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Mark Mills, Brett Bahle, Edwin Dalmaijer, Stefan Van der Stigchel, Michael Dodd; Effects of task- and switch-predictability on task-switching during scene viewing. Journal of Vision 2015;15(12):778. doi: https://doi.org/10.1167/15.12.778.
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© ARVO (1962-2015); The Authors (2016-present)
Previous examinations of task-set and visual behavior indicate that viewing task influences saccade- and fixation-relevant parameters such as the rate of change in saccade amplitudes and fixation durations over time (Mills et al., 2011). Such demonstrations invite the possibility that gaze control parameters are task-relevant and potentially affected by task-switching. In support, recent work has demonstrated a general effect of task-switching on sequential dependencies between saccades (Dodd et al., VSS, 2014). Here, we investigate the possibility that gaze control settings may be represented and switched as part of a task-set. Participants viewed scenes while either searching for a target ‘N’ or ‘Z’, memorizing the scene in preparation for a memory test, or evaluating scene pleasantness. The critical manipulations were task-predictability (fixed or random task-order) and switch-predictability (fixed or random switch-schedule), yielding four conditions. In the Task-Predictable condition (fixed task-order, random switch-schedule), participants knew what task to switch to but not when to switch. In the Switch-Predictable condition (random task-order, fixed switch-schedule), participants knew on which trial to switch tasks but not which task they would be switching to. In the Both-Predictable condition (fixed task-order, fixed switch-schedule), participants knew what task to switch to and when to switch. Finally, in the Neither-Predictable condition (random task-order, random switch-schedule), participants did not know the task-order or switch-schedule. In each condition, gaze parameters showed stereotypic non-linear change whereby durations increased and amplitudes decreased, with change in both parameters reaching asymptote ~2-4 seconds into viewing. Importantly, in the Switch-Predictable condition there was no effect of task-switching on change in these parameters over time. This is in contrast to the Neither-Predictable and Task-Predictable conditions in which rates of change tended to be shallower on task-switch versus task-repeat trials. Thus, the effect of task-switching on gaze control parameters appears to depend on unpredictable task-switches.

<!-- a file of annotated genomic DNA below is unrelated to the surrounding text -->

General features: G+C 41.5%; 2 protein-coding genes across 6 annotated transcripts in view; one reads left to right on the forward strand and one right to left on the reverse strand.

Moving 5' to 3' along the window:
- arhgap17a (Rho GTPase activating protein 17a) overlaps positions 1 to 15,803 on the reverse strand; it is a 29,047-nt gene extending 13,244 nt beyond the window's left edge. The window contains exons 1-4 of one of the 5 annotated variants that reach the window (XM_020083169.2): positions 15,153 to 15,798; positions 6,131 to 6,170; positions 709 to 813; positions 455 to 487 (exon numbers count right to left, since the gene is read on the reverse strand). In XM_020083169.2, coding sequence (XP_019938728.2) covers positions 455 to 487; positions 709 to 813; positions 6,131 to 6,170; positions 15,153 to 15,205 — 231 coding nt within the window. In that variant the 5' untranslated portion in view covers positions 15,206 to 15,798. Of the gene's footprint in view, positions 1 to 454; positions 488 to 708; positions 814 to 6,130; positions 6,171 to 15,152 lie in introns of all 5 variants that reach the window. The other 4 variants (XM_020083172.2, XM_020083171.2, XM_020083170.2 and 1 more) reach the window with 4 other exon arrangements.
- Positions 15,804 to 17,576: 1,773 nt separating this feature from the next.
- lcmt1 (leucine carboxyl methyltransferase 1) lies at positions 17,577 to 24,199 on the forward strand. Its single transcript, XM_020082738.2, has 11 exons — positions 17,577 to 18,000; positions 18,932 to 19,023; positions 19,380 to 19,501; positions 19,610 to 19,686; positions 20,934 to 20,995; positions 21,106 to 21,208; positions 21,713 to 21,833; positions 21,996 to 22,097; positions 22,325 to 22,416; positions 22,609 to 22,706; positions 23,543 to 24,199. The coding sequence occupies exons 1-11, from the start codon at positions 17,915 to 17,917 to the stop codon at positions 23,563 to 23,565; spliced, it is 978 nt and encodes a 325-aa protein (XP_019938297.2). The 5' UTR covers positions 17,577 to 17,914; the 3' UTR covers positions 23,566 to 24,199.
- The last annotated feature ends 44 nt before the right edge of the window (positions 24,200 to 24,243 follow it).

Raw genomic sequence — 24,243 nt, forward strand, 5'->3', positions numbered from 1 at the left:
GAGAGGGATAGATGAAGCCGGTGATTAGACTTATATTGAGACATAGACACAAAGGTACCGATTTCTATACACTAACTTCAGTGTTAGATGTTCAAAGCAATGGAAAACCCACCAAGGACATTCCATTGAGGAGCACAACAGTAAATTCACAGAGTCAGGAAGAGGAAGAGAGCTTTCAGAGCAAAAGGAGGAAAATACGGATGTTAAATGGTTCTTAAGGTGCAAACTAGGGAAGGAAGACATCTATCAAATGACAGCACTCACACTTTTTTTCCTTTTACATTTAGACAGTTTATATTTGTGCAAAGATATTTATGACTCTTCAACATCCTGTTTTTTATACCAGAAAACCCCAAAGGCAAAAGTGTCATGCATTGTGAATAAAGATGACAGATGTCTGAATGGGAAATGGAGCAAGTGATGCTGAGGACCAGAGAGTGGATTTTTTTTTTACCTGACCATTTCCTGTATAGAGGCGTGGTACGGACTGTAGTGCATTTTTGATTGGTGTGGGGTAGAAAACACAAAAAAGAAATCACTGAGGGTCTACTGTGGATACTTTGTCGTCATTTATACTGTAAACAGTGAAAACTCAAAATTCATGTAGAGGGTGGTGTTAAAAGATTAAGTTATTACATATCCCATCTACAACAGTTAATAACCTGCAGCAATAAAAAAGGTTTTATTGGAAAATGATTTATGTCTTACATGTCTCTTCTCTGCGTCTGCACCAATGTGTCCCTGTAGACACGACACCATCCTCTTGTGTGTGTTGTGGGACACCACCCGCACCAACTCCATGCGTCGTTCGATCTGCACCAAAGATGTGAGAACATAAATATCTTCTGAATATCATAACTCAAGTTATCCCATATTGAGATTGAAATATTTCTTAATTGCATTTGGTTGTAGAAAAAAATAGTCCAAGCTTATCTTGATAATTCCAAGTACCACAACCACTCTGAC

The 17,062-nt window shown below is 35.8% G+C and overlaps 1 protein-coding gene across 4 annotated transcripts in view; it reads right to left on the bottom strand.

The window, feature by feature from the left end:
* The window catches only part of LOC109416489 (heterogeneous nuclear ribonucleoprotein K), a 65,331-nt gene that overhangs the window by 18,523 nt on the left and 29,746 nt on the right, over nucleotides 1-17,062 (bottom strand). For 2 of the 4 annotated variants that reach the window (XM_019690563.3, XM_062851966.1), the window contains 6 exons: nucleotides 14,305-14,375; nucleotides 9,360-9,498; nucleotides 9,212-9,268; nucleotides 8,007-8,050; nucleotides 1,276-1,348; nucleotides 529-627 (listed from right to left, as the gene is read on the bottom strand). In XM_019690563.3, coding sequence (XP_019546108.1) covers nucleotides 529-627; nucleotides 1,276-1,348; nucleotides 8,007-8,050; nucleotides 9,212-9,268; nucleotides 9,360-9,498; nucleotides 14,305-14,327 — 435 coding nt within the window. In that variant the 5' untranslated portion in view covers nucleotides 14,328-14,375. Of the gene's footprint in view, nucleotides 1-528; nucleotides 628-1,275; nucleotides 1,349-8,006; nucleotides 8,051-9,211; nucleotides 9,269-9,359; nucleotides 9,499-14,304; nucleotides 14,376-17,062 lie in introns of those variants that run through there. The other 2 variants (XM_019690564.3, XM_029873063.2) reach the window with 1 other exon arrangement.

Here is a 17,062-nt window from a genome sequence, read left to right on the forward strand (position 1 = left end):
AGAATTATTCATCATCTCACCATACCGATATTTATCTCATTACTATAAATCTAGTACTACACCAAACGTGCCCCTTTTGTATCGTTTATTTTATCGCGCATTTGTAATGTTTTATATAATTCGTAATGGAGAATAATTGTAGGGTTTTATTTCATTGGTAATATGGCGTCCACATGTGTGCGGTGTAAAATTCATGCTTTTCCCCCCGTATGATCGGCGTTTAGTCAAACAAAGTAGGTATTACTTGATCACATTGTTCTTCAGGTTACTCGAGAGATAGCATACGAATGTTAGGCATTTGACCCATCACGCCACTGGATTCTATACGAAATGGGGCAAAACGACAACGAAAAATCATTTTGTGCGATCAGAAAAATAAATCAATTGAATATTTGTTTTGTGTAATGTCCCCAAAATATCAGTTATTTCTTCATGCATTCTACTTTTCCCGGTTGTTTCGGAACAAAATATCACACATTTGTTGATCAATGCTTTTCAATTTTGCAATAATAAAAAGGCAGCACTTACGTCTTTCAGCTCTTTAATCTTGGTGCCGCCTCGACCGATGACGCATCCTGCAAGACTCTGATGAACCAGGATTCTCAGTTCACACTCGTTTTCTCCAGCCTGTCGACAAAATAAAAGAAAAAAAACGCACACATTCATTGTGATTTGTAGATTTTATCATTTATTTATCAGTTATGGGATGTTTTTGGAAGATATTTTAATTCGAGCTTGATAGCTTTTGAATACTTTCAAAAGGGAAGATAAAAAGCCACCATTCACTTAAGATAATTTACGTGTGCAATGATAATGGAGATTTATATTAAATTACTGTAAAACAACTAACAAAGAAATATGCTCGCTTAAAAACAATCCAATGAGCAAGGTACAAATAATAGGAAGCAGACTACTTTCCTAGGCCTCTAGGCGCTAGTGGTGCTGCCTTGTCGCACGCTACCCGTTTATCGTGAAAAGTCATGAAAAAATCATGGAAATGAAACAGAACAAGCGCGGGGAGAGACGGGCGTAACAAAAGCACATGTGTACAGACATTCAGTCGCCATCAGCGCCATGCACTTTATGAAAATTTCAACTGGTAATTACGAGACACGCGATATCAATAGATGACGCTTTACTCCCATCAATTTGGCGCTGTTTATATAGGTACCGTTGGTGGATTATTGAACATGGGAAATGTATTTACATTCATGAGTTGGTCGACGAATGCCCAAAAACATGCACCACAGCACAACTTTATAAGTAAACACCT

Meeting abstract presented at VSS 2015
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